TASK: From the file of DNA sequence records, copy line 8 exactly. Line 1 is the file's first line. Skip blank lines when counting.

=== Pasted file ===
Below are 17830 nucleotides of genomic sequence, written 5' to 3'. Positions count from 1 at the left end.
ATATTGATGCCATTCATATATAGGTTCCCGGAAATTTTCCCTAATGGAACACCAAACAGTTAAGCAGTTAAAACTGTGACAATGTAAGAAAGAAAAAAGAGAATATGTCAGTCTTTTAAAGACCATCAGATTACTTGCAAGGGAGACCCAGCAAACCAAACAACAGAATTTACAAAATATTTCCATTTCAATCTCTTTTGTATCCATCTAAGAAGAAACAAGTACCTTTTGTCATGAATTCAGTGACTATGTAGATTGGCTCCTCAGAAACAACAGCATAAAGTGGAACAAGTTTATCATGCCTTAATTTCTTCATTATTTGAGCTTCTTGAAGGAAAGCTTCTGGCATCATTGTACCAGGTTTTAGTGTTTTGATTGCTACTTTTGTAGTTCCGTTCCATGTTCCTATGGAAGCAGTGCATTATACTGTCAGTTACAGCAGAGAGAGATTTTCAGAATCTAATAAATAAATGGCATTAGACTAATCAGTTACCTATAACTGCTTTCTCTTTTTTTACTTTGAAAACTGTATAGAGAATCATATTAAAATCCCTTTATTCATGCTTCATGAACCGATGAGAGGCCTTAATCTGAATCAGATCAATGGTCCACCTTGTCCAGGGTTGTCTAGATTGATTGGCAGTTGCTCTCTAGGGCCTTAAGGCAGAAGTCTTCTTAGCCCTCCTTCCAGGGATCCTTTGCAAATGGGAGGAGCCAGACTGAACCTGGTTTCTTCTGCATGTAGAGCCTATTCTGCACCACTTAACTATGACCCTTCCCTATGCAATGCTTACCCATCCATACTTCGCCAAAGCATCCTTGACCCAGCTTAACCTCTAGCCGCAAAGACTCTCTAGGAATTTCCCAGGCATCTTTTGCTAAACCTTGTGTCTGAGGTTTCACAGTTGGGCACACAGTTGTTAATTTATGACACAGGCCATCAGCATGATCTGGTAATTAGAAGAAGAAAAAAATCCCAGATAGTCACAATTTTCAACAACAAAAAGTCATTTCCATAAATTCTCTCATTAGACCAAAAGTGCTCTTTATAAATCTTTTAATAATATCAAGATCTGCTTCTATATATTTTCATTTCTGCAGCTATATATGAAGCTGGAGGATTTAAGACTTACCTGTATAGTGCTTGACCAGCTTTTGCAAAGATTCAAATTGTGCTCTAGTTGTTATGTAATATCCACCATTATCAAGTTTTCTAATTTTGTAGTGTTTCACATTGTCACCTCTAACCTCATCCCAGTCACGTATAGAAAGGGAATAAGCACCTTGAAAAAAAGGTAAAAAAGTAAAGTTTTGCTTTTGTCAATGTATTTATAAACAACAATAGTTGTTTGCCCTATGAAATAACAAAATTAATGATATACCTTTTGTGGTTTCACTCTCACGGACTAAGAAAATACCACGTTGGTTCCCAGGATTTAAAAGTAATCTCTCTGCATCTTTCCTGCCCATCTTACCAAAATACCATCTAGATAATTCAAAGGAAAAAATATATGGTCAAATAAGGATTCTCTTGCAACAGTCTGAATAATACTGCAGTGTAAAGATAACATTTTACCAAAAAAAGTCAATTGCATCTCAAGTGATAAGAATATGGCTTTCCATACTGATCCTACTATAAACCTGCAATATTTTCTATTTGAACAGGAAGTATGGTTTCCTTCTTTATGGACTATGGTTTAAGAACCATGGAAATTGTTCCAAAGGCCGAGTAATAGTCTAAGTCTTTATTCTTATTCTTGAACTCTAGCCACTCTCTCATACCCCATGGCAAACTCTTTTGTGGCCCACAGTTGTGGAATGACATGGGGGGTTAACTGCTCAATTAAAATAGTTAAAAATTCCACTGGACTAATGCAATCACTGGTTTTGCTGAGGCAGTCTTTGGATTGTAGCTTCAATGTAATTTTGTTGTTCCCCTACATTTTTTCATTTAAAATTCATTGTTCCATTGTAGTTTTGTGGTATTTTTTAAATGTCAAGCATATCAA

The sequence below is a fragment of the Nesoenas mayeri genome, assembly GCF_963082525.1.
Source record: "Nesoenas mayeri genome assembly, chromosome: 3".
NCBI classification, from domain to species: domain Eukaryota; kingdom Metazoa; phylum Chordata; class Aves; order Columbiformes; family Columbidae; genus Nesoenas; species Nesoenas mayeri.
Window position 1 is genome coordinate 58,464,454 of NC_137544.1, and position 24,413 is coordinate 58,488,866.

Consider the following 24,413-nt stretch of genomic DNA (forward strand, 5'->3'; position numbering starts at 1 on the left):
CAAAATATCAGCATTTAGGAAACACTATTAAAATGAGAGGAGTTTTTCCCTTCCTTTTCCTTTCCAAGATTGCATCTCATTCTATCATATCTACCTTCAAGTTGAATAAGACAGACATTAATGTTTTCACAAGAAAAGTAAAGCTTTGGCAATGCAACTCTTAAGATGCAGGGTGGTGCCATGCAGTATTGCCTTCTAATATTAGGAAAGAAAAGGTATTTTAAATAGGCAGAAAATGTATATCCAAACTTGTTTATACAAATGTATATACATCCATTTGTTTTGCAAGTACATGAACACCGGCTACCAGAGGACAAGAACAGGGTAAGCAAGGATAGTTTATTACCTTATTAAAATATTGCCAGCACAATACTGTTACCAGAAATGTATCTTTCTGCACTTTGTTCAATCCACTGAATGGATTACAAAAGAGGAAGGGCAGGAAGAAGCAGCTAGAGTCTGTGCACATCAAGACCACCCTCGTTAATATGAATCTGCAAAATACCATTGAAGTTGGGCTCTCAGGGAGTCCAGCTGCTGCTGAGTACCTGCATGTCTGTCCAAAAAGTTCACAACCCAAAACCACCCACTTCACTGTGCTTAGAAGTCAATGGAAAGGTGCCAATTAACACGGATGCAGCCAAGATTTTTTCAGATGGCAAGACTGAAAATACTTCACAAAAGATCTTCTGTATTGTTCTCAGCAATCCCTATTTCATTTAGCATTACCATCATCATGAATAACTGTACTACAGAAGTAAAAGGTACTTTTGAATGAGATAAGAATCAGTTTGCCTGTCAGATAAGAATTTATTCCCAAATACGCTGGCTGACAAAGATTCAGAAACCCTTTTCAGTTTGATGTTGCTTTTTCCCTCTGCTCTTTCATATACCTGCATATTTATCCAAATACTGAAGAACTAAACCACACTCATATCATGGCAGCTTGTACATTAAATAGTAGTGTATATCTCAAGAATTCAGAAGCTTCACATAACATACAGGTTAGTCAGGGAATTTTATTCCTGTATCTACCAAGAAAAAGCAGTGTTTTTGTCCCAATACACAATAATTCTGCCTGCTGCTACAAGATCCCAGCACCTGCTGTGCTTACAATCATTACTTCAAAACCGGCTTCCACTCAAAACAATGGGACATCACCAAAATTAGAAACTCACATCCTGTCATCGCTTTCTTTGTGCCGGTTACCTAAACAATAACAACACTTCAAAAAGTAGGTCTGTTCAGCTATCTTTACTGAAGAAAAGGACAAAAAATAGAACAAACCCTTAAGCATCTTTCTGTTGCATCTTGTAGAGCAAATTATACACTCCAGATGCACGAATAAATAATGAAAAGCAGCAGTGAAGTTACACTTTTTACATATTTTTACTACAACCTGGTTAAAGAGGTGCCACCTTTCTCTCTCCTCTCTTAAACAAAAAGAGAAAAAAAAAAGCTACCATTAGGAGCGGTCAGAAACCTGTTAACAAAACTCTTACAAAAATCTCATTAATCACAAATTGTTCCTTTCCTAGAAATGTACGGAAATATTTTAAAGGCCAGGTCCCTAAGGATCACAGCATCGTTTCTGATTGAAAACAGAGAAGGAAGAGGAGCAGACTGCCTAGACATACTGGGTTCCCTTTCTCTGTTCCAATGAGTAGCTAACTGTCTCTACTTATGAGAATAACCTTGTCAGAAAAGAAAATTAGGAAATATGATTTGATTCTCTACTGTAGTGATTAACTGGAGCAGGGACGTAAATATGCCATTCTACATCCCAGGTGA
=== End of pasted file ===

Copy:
CAAAATATCAGCATTTAGGAAACACTATTAAAATGAGAGGAGTTTTTCCCTTCCTTTTCCTTTCCAAGATTGCATCTCATTCTATCATATCTACCTTCAAGTTGAATAAGACAGACATTAATGTTTTCACAAGAAAAGTAAAGCTTTGGCAATGCAACTCTTAAGATGCAGGGTGGTGCCATGCAGTATTGCCTTCTAATATTAGGAAAGAAAAGGTATTTTAAATAGGCAGAAAATGTATATCCAAACTTGTTTATACAAATGTATATACATCCATTTGTTTTGCAAGTACATGAACACCGGCTACCAGAGGACAAGAACAGGGTAAGCAAGGATAGTTTATTACCTTATTAAAATATTGCCAGCACAATACTGTTACCAGAAATGTATCTTTCTGCACTTTGTTCAATCCACTGAATGGATTACAAAAGAGGAAGGGCAGGAAGAAGCAGCTAGAGTCTGTGCACATCAAGACCACCCTCGTTAATATGAATCTGCAAAATACCATTGAAGTTGGGCTCTCAGGGAGTCCAGCTGCTGCTGAGTACCTGCATGTCTGTCCAAAAAGTTCACAACCCAAAACCACCCACTTCACTGTGCTTAGAAGTCAATGGAAAGGTGCCAATTAACACGGATGCAGCCAAGATTTTTTCAGATGGCAAGACTGAAAATACTTCACAAAAGATCTTCTGTATTGTTCTCAGCAATCCCTATTTCATTTAGCATTACCATCATCATGAATAACTGTACTACAGAAGTAAAAGGTACTTTTGAATGAGATAAGAATCAGTTTGCCTGTCAGATAAGAATTTATTCCCAAATACGCTGGCTGACAAAGATTCAGAAACCCTTTTCAGTTTGATGTTGCTTTTTCCCTCTGCTCTTTCATATACCTGCATATTTATCCAAATACTGAAGAACTAAACCACACTCATATCATGGCAGCTTGTACATTAAATAGTAGTGTATATCTCAAGAATTCAGAAGCTTCACATAACATACAGGTTAGTCAGGGAATTTTATTCCTGTATCTACCAAGAAAAAGCAGTGTTTTTGTCCCAATACACAATAATTCTGCCTGCTGCTACAAGATCCCAGCACCTGCTGTGCTTACAATCATTACTTCAAAACCGGCTTCCACTCAAAACAATGGGACATCACCAAAATTAGAAACTCACATCCTGTCATCGCTTTCTTTGTGCCGGTTACCTAAACAATAACAACACTTCAAAAAGTAGGTCTGTTCAGCTATCTTTACTGAAGAAAAGGACAAAAAATAGAACAAACCCTTAAGCATCTTTCTGTTGCATCTTGTAGAGCAAATTATACACTCCAGATGCACGAATAAATAATGAAAAGCAGCAGTGAAGTTACACTTTTTACATATTTTTACTACAACCTGGTTAAAGAGGTGCCACCTTTCTCTCTCCTCTCTTAAACAAAAAGAGAAAAAAAAAAGCTACCATTAGGAGCGGTCAGAAACCTGTTAACAAAACTCTTACAAAAATCTCATTAATCACAAATTGTTCCTTTCCTAGAAATGTACGGAAATATTTTAAAGGCCAGGTCCCTAAGGATCACAGCATCGTTTCTGATTGAAAACAGAGAAGGAAGAGGAGCAGACTGCCTAGACATACTGGGTTCCCTTTCTCTGTTCCAATGAGTAGCTAACTGTCTCTACTTATGAGAATAACCTTGTCAGAAAAGAAAATTAGGAAATATGATTTGATTCTCTACTGTAGTGATTAACTGGAGCAGGGACGTAAATATGCCATTCTACATCCCAGGTGA